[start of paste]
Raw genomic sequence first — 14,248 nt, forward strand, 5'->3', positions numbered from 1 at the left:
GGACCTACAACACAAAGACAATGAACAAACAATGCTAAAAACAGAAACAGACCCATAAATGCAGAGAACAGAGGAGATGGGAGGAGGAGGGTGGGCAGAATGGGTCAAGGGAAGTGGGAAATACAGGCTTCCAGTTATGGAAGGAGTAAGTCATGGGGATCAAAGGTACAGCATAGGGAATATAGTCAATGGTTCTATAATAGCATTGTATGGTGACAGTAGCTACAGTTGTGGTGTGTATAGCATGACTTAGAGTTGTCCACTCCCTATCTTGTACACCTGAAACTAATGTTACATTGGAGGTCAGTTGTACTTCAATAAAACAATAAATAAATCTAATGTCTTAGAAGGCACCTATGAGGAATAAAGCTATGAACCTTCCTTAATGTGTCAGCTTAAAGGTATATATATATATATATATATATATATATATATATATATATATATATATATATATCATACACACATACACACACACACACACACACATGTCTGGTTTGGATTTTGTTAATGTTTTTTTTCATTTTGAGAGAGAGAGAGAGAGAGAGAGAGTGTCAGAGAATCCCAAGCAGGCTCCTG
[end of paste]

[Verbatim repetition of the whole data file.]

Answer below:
Raw genomic sequence first — 14,248 nt, forward strand, 5'->3', positions numbered from 1 at the left:
GGACCTACAACACAAAGACAATGAACAAACAATGCTAAAAACAGAAACAGACCCATAAATGCAGAGAACAGAGGAGATGGGAGGAGGAGGGTGGGCAGAATGGGTCAAGGGAAGTGGGAAATACAGGCTTCCAGTTATGGAAGGAGTAAGTCATGGGGATCAAAGGTACAGCATAGGGAATATAGTCAATGGTTCTATAATAGCATTGTATGGTGACAGTAGCTACAGTTGTGGTGTGTATAGCATGACTTAGAGTTGTCCACTCCCTATCTTGTACACCTGAAACTAATGTTACATTGGAGGTCAGTTGTACTTCAATAAAACAATAAATAAATCTAATGTCTTAGAAGGCACCTATGAGGAATAAAGCTATGAACCTTCCTTAATGTGTCAGCTTAAAGGTATATATATATATATATATATATATATATATATATATATATATATATATATATATCATACACACATACACACACACACACACACACATGTCTGGTTTGGATTTTGTTAATGTTTTTTTTCATTTTGAGAGAGAGAGAGAGAGAGAGAGAGTGTCAGAGAATCCCAAGCAGGCTCCTG